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Visiting Wembley Arena – Olympics 2012 Information

BY Boon Koh
Published 28 July 2012

I had the pleasure of visiting Wembley Arena to watch some Olympics badminton this morning. It started at 8:30am – normally way too early in the morning for me on  a Saturday, given that I had to wake up at 6am to get there! But I had a thoroughly enjoyable morning there. Here are my top 5 tips if you’re attending some of the badminton or rhythmic gymnastics at the Wembley Arena (and also Wembley Stadium next door) during the London Olympics 2012.

1. Airport Style Security to enter Wembley Arena
No liquids over 100ml, so there goes the bottled water. There are lots of food outlets inside, although they are quite pricey. £2.30 for a 500ml bottle of coke inside, or £3.00 I think for an Innocent Smoothie. Not really good value for money. Security means having to have your bags and coats scanned through an x-ray machine, so bear that in mind if you’re bringing a camera or x-ray sensitive electronic equipment. Then you have to walk through an airport-style metal detector, but you don’t have to take off your shoes or belt. There was barely any queue when I arrived 10 minutes before the matches were about to start, so I wouldn’t worry about getting down to the venue very early.

2. Visa and cash are the only two accepted methods of payment
You can buy food, drinks, and the daily Olympic programme guide once inside. However, the queues for the food and drink counters were quite long the few times I tried to join, even though Wembley Arena was only at 3/4 capacity for this qualifying round of badminton matches. Plus, only cash and Visa credit or debit cards are accepted at the tills. No Mastercard or Amex unfortunately, or UnionPay. This is because Visa is the official sponsor of the London 2012 Olympics. There are vending machines for soft drinks and bottled water, but these only accept coins and Visa contactless cards (note, not swipe or chip and pin!). I also saw a small souvenir store. But don’t expect to be able to buy much else.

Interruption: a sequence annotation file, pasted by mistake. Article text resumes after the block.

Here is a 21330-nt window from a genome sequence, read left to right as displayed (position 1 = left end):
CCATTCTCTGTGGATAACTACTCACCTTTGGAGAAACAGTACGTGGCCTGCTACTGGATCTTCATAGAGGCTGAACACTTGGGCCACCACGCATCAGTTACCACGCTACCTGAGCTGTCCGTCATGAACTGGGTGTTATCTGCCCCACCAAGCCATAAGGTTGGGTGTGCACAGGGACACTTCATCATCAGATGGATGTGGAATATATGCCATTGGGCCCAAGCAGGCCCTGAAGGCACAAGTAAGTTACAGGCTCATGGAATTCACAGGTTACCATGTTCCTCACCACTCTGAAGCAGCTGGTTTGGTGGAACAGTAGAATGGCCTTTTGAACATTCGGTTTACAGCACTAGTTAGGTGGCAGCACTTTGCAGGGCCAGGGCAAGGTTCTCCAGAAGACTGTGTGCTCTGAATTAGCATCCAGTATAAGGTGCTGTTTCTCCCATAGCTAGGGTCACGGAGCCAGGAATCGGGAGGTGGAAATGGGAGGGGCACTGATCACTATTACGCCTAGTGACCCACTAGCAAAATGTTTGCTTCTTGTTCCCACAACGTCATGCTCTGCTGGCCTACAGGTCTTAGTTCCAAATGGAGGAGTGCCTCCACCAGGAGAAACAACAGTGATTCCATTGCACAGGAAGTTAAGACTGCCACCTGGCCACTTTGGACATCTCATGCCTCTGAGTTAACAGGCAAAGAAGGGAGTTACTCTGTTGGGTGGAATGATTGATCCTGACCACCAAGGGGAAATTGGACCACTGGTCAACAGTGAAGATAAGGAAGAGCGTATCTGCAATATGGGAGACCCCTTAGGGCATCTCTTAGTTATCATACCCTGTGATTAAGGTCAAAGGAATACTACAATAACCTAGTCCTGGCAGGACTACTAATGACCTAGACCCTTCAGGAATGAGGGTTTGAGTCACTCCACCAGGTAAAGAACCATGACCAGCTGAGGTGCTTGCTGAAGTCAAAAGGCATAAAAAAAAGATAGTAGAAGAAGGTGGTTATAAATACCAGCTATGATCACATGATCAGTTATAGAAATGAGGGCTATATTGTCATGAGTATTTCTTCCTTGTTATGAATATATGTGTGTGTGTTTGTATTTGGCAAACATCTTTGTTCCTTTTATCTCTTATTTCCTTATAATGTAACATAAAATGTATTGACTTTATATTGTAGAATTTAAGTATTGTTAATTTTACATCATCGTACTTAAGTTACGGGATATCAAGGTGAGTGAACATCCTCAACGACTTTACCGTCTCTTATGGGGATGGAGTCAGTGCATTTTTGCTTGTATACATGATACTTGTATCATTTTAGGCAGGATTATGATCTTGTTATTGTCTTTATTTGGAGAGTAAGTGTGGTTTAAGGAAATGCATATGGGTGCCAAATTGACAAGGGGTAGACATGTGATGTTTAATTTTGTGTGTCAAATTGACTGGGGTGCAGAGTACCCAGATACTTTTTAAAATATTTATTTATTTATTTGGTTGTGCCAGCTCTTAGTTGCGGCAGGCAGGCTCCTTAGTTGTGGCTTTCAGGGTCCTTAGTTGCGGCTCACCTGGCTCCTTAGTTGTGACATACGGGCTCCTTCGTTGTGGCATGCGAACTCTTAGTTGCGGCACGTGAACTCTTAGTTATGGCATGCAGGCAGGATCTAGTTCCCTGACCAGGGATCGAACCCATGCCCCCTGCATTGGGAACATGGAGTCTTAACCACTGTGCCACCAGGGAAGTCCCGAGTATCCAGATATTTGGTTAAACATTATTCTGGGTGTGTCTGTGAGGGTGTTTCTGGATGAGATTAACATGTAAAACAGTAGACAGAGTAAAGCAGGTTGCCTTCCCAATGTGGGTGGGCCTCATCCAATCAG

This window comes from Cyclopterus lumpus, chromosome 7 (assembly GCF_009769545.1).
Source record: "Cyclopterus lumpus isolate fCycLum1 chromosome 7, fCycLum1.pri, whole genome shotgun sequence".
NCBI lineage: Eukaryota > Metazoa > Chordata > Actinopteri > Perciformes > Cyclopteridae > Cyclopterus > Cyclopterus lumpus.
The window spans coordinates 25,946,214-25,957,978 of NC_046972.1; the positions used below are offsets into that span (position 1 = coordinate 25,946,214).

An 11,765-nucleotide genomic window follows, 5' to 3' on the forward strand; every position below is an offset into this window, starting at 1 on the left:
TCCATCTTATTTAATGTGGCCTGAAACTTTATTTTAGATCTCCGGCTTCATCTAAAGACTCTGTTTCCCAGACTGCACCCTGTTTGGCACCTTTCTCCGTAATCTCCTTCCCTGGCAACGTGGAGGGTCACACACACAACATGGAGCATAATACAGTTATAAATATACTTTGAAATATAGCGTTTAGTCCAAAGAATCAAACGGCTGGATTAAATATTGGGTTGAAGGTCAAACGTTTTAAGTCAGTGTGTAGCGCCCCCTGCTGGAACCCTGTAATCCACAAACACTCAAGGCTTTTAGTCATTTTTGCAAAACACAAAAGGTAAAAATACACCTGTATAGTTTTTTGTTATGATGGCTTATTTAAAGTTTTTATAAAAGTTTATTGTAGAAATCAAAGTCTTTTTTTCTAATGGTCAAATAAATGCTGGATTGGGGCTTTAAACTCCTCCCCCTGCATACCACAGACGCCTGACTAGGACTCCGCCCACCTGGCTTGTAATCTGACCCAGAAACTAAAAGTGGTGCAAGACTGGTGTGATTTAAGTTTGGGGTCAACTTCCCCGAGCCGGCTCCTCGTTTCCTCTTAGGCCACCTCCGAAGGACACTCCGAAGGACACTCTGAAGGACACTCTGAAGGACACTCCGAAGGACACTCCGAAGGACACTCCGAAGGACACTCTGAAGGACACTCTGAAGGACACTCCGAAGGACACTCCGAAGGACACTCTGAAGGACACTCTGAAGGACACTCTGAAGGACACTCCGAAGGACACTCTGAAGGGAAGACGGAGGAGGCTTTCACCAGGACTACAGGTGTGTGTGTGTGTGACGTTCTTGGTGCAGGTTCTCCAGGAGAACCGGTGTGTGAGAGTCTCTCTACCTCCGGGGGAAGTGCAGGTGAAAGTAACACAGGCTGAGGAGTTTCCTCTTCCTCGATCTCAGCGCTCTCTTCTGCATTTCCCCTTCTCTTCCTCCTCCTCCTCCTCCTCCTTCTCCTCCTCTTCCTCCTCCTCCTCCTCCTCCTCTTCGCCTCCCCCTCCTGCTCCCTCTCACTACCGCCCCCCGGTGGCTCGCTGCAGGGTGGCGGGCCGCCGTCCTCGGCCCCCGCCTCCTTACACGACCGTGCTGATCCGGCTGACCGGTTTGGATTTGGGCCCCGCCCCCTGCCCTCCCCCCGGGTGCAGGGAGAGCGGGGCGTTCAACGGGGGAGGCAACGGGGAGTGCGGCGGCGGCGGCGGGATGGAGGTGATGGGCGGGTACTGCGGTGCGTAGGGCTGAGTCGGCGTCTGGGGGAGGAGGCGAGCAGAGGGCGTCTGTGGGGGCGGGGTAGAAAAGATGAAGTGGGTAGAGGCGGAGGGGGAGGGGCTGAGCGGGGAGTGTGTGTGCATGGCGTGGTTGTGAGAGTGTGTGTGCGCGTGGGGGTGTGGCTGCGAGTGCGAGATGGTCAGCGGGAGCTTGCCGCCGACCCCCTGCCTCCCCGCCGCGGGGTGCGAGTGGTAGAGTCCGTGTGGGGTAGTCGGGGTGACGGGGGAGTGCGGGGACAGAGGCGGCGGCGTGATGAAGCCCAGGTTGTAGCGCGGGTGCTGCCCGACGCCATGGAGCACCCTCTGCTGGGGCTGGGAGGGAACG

3. Getting to Wembley Arena by public transport
The closest tube station is Wembley Park, which has the Metropolitan and the Jubilee Line stopping at it. The quickest way from central London to Wembley Arena is to take the Metropolitan Tube Line instead of the Jubilee Tube Line, as it stops far fewer times and is an “express” service. From Wembley Park station, it is a good 10-15 minutes walk to Wembley Arena, and similar time to Wembley Stadium. There are shuttle buses from outside Wembley Park station, but it seems like they were only for people with accessibility difficulties, like the disabled.

Getting to Wembley Arena via Wembley Central is an option, but it is a much further walk (around 20-25 minutes). Although there’s a normal London bus that runs from Wembley Central to Wembley Arena, and the road in front of the Arena isn’t closed off or diverted, I think it probably is not the wise option to go that route.

4. Lack of food options around the area
If you’re not willing to be held ransom by the exorbitant food prices being charged inside Wembley Arena or Wembley Stadium, there is a lack of food options around the area. However, there are a few small Italian and Indian restaurants nearby, as well as a big McDonalds and a TGI Fridays in the Hilton Hotel next to Wembley Arena. I believe you could probably eat in the Hilton restaurants as well, although I didn’t check them out.

5. Bringing professional DSLR photography equipment inside venues
Although professional cameras are on the list of Restricted Items to bring into any Olympic games venue, I managed to get in my Canon DSLR camera into Wembley Arena without any questions, carrying it in the official Canon DSLR bag. I also a huge 18-200mm lens, and took loads of photos without anyone stopping me. Although I made sure that I didn’t use flash to distract the players, as I was sitting just a few rows from the front. Loads of other people were also using their DSLR cameras, so I think as long as its not too overly professional (like long telephoto lens and a tripod), then I think you’re OK in bringing in professional cameras into Wembley Arena.

Got any other tips for Wembley Arena, Wembley Stadium, or some of the other Olympic games venues? Let us know in the comments below!